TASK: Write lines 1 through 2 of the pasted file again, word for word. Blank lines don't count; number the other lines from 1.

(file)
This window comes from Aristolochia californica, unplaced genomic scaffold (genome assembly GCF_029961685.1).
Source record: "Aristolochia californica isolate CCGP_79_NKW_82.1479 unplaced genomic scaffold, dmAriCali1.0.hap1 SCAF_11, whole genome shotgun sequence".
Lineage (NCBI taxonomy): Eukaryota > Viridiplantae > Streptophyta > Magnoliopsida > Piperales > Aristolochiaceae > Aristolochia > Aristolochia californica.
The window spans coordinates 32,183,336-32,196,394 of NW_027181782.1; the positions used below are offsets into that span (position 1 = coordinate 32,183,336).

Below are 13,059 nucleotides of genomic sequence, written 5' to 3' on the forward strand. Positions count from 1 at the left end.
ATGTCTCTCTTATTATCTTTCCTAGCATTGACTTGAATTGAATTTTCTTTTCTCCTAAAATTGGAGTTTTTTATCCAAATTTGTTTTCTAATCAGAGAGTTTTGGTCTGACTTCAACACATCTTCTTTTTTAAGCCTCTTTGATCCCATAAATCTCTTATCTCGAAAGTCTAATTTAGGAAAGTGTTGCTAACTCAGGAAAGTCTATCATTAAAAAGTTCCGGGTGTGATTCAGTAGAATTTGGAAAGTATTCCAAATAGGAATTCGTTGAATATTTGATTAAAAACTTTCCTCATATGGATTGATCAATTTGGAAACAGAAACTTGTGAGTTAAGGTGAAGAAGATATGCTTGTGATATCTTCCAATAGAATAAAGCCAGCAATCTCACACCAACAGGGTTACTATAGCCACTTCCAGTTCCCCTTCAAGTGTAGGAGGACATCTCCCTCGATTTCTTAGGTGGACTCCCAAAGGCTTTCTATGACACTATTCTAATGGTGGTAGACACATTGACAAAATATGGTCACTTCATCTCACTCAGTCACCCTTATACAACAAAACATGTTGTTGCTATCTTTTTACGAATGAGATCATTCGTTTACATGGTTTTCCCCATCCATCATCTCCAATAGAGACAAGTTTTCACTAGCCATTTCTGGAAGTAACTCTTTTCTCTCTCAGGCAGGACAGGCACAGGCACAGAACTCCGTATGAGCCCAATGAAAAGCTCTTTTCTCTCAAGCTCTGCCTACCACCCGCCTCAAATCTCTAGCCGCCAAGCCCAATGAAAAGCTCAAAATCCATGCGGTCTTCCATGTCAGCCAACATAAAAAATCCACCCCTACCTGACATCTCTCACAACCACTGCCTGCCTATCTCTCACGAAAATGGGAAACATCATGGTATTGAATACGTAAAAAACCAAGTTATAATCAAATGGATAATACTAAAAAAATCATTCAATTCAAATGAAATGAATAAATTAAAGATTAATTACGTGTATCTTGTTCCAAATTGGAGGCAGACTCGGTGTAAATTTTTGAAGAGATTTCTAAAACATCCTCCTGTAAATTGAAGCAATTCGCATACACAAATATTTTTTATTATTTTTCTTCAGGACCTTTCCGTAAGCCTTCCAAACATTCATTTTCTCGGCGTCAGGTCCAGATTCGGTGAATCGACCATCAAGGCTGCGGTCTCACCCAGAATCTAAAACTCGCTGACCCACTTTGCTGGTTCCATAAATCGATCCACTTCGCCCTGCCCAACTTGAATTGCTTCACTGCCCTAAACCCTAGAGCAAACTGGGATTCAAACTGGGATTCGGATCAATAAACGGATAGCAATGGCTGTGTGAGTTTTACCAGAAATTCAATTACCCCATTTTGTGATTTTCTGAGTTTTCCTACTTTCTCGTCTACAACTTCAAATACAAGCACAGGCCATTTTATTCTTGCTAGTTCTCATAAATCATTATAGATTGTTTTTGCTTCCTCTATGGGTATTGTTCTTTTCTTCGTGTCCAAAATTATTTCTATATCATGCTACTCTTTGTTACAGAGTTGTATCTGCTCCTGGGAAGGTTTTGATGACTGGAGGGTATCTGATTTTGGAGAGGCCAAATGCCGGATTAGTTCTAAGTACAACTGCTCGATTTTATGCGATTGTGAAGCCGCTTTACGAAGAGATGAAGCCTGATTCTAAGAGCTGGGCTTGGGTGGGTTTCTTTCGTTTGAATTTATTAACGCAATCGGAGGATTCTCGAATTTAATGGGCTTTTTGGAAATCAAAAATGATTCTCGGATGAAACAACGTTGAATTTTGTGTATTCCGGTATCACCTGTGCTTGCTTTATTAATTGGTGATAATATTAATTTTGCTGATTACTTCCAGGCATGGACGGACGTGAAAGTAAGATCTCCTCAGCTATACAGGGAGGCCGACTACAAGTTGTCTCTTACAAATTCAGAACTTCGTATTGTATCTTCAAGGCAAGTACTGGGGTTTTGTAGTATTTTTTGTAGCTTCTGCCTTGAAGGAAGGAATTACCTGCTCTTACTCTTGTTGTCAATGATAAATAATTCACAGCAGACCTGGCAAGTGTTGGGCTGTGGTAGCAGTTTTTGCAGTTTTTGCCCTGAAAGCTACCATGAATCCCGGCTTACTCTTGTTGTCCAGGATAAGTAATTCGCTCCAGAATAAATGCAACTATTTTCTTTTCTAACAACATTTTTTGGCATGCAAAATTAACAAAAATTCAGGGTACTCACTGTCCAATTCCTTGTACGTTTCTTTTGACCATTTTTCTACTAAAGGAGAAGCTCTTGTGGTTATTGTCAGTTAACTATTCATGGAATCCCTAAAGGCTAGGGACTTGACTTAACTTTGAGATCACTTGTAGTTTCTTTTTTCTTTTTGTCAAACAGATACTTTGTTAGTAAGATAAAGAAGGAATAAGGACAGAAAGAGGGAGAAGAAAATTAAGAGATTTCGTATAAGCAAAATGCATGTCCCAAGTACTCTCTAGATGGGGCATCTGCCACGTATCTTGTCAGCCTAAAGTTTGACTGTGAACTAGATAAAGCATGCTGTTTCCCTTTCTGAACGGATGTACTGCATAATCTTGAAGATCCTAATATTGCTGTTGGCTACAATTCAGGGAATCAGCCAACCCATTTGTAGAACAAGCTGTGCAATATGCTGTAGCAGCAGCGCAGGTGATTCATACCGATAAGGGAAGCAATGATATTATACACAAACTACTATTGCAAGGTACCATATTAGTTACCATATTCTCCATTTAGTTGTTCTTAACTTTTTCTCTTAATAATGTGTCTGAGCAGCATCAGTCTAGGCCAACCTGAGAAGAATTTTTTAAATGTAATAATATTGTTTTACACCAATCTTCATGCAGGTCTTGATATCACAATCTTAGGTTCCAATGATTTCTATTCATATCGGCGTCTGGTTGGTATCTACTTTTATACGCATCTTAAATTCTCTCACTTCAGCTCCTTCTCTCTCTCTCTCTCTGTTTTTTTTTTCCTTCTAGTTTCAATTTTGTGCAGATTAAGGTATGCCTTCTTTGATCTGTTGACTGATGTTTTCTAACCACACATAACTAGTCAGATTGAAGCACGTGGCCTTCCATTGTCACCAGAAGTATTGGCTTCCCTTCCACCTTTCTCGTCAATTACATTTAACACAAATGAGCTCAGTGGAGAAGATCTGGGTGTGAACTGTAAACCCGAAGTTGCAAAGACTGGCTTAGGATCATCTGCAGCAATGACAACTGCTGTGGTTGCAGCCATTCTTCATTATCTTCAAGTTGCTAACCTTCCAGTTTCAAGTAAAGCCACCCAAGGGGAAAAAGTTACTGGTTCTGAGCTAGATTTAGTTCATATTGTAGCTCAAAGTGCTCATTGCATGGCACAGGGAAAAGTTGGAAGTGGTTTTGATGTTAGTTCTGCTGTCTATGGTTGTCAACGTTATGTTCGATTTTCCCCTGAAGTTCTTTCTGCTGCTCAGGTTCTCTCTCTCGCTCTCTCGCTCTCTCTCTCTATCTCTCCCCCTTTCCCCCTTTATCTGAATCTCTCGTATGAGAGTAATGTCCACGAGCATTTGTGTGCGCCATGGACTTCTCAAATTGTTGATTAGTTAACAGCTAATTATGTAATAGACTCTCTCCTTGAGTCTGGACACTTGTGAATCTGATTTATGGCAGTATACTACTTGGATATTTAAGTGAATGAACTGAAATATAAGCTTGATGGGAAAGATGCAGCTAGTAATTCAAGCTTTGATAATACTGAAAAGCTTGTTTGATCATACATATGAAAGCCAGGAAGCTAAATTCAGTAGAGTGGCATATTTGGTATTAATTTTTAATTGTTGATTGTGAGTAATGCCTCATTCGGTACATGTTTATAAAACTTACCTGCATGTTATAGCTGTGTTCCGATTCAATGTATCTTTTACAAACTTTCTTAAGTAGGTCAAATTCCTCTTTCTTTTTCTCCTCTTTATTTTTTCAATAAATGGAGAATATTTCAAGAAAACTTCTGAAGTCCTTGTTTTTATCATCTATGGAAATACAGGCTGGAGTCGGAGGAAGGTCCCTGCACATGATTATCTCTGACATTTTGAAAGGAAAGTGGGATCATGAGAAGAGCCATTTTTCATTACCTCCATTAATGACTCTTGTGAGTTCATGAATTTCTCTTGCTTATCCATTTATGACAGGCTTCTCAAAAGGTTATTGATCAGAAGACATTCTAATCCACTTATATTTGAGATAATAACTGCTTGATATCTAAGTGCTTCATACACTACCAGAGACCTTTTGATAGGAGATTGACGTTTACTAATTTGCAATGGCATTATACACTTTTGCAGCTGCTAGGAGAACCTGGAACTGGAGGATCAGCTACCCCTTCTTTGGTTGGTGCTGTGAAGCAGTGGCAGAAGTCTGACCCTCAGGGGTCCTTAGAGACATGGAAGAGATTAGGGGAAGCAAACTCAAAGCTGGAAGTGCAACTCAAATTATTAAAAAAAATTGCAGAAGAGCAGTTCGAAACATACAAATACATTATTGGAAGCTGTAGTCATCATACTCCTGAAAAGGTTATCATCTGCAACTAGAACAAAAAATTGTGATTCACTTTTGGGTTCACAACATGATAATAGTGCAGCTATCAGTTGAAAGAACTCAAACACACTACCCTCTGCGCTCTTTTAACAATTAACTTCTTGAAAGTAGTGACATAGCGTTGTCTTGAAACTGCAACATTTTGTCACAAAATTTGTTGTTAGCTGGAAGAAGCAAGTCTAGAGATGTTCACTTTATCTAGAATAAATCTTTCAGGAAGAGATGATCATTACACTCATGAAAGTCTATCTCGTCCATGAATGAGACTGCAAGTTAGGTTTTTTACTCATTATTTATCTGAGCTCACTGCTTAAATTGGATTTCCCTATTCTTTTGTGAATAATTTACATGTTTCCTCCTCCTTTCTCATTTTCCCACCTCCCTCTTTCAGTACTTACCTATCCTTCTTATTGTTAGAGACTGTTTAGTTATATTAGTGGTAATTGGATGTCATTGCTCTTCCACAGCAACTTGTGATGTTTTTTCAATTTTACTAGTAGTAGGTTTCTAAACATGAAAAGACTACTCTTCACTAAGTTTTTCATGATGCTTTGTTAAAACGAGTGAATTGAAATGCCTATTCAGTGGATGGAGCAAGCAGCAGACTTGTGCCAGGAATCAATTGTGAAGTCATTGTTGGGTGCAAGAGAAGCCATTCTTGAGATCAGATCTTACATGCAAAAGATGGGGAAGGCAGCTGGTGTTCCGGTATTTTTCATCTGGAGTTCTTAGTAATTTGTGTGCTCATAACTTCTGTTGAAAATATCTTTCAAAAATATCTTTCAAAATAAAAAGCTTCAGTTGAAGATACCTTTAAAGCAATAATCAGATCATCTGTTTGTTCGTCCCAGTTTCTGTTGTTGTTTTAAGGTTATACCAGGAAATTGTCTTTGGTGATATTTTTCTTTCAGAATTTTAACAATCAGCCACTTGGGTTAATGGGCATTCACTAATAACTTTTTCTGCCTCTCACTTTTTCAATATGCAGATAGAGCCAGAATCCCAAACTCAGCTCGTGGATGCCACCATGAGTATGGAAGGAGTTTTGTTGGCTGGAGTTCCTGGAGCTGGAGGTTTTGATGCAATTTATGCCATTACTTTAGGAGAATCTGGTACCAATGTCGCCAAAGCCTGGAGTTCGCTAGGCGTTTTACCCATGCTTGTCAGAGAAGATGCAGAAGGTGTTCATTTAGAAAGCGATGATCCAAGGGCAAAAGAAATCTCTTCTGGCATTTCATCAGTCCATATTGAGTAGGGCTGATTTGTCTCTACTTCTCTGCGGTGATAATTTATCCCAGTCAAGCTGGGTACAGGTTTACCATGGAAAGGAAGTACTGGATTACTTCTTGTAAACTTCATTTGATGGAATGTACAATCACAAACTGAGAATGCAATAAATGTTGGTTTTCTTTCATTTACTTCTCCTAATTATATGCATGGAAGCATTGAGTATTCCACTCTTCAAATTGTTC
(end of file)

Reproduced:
This window comes from Aristolochia californica, unplaced genomic scaffold (genome assembly GCF_029961685.1).
Source record: "Aristolochia californica isolate CCGP_79_NKW_82.1479 unplaced genomic scaffold, dmAriCali1.0.hap1 SCAF_11, whole genome shotgun sequence".